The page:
|MIT-based artist Mark Bain, who describes himself as an "anti-architect,"
tracked down Rudolph's ashes (which had been divided between two
friends) and released them into the A+A Building as part of what
he called his Ventilator Project.
by Philp Nobel
The late architect Paul Rudolph's career was dogged by fire. On
Bastille Day, 1969, his Art and Architecture Building at Yale
was torched by angry students. The fire was set to protest university
policies, but it was widely seen as a reaction to the oppressive
nature of the building itself. Whatever the reason, the incident
marked the beginning of Paul Rudolph's public fall from grace.
The story of that fire became a favorite bit of architectural
lore, but another remains more obscure. In the early Seventies,
shortly after the opening of Rudolph's Lindemann Mental Health
Center in downtown Boston, a patient responded to the swirling
Corbusian forms in the building's chapel by igniting himself beneath
a light-cannon on the crude slab altar. The room has been sealed
Now Rudolph's own ashes are adrift. Last year, on November 1 (the
Day of the Dead), eight ounces of Rudolph's cremated remains were
released into the A+A Building's ventilation system by an artist
hoping to "add a coda to the building and the man who built it."
No memorial could be more appropriate. Rudolph was always personally
linked with the glowering A+A Building. In 1964, the year it was
completed, Progressive Architecture magazine ran a cover photo
of the building with a ghostly superimposition of Rudolph's crew-cut
head. At the time, one critic wrote that it was "disquieting"
that Rudolph had "inserted himself so ruthlessly into his work."
But after the fire and the insensitive renovation that followed,
Rudolph separated himself from it, claiming that "the building
no longer exists for me."
In the decades that stretched from the fire to his death from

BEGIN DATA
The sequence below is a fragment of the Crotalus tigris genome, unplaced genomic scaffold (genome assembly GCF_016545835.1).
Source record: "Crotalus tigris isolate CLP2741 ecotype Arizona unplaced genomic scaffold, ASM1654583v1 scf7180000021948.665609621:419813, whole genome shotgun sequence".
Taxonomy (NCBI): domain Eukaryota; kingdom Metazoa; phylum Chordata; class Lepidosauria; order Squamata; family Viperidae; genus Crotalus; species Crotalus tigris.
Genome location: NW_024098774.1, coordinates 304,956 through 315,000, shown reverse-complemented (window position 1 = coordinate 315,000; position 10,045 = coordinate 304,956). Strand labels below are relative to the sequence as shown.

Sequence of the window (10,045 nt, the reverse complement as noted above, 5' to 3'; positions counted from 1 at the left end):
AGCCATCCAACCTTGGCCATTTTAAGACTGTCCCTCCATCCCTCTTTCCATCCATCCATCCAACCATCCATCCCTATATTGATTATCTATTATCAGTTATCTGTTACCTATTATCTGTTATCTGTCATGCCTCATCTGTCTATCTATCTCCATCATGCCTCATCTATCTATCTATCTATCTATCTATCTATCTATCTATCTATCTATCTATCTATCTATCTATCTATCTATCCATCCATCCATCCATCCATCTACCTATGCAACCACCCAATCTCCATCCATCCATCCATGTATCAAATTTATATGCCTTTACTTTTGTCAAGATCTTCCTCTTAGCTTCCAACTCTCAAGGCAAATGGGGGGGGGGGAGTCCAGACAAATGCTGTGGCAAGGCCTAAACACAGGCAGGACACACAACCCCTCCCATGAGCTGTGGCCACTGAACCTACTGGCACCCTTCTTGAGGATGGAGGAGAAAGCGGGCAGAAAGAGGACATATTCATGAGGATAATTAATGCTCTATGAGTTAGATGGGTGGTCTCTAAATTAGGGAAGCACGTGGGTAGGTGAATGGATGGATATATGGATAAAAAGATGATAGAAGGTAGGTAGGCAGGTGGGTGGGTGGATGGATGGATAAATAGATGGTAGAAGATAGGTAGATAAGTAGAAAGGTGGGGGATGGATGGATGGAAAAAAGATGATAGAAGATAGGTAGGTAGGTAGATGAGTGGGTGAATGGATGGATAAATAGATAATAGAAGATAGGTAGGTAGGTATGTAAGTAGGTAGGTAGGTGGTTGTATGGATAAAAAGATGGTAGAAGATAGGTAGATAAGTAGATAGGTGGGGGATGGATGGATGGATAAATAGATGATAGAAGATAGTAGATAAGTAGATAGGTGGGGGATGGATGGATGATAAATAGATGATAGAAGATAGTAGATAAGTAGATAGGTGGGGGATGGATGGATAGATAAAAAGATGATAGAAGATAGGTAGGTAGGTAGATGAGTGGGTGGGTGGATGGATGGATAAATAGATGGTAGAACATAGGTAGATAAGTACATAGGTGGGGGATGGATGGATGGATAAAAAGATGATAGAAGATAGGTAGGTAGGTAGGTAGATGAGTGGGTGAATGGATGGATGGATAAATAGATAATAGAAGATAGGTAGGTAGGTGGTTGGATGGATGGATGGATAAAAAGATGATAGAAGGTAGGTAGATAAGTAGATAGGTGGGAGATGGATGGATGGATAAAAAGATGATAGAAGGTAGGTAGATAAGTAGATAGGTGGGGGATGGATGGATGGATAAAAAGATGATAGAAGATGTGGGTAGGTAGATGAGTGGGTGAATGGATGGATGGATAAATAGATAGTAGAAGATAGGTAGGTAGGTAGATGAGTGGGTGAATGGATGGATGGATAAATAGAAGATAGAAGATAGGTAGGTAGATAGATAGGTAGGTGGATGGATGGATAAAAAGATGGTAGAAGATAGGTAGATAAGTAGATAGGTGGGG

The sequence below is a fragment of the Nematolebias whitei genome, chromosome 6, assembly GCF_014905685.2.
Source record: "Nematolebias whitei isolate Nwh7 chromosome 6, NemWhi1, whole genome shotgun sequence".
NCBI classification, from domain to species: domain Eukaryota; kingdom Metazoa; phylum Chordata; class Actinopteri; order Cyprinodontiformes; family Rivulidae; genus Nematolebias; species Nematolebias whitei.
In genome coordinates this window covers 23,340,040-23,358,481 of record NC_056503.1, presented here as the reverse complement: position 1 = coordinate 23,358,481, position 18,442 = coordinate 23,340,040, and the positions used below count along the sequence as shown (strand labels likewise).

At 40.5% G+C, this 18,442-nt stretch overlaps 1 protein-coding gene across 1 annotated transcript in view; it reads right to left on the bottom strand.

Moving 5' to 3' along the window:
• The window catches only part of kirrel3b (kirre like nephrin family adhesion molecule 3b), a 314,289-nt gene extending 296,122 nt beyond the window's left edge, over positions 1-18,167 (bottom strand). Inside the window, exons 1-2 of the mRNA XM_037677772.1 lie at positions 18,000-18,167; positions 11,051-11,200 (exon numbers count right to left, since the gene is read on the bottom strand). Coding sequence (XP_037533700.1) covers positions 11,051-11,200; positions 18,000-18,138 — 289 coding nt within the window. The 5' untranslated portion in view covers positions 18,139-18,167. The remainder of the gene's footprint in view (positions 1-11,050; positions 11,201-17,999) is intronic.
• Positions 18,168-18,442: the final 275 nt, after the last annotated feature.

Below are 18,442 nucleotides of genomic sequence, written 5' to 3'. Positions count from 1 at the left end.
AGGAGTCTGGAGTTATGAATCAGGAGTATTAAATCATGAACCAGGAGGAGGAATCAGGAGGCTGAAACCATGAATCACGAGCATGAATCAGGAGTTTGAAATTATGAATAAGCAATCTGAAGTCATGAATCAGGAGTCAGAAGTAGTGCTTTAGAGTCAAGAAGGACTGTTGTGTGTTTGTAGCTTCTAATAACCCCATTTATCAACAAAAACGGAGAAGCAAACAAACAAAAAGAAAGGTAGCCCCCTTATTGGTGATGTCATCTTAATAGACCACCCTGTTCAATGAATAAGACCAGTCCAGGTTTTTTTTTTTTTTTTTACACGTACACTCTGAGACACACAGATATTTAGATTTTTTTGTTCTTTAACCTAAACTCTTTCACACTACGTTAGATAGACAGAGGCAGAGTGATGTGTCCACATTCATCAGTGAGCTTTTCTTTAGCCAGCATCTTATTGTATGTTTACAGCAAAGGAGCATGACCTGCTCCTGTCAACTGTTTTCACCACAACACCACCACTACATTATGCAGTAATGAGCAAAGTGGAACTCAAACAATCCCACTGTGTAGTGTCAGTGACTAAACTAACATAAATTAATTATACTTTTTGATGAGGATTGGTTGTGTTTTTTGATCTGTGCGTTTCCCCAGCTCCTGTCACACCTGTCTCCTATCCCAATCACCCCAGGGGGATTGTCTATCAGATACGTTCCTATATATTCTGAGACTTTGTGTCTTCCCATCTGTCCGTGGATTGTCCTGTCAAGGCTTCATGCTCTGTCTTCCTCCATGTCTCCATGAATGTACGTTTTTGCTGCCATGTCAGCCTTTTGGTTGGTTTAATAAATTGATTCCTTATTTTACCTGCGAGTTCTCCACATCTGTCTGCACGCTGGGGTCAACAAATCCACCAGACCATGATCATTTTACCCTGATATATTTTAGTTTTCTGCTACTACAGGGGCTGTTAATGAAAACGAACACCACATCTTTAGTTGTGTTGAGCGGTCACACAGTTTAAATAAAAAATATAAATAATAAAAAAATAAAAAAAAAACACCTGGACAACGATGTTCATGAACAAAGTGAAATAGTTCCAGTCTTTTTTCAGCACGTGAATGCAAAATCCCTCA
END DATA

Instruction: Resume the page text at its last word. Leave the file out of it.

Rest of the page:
lung cancer last August, Rudolph was revered by an influential
group of colleagues, fans, and former students, but he was considered
almost untouchable by others. He did run part of the victory lap
enjoyed by aging masters--in 1993, critic Michael Sorkin preemptively
eulogized him in verse in the first issue of ANY magazine, and
the Cooper-Hewitt Museum put on a one-man show--but he was taboo
in the design studio and was seldom invited to contribute to publications
or public events organized by those beyond his immediate circle.
Arguably the most talented architect of his generation, Rudolph
would lurk in the back of lecture halls and sneak out before he
The simmering revival is likely to heat up now. Following Rudolph's
death there was a predictable outpouring of appreciation. His
papers are headed to the Library of Congress, and two books are
in the works.
But while others planned a critical resurrection, MIT-based artist
Mark Bain took more direct action. Bain, who describes himself
as an "anti-architect," tracked down Rudolph's ashes (which had
been divided between two friends) and released them into the A+A
Building as part of what he called his Ventilator Project. The
materials list for the project reads, in part: "ventilation duct,
electronics, and portion of the architect Paul Rudolph's cremated
remains." Bain is quiet about his intentions; he says only that
he wanted to "dust the interior with a symbolic residue of the
architect." Now we can all breathe deep: Paul Rudolph's demons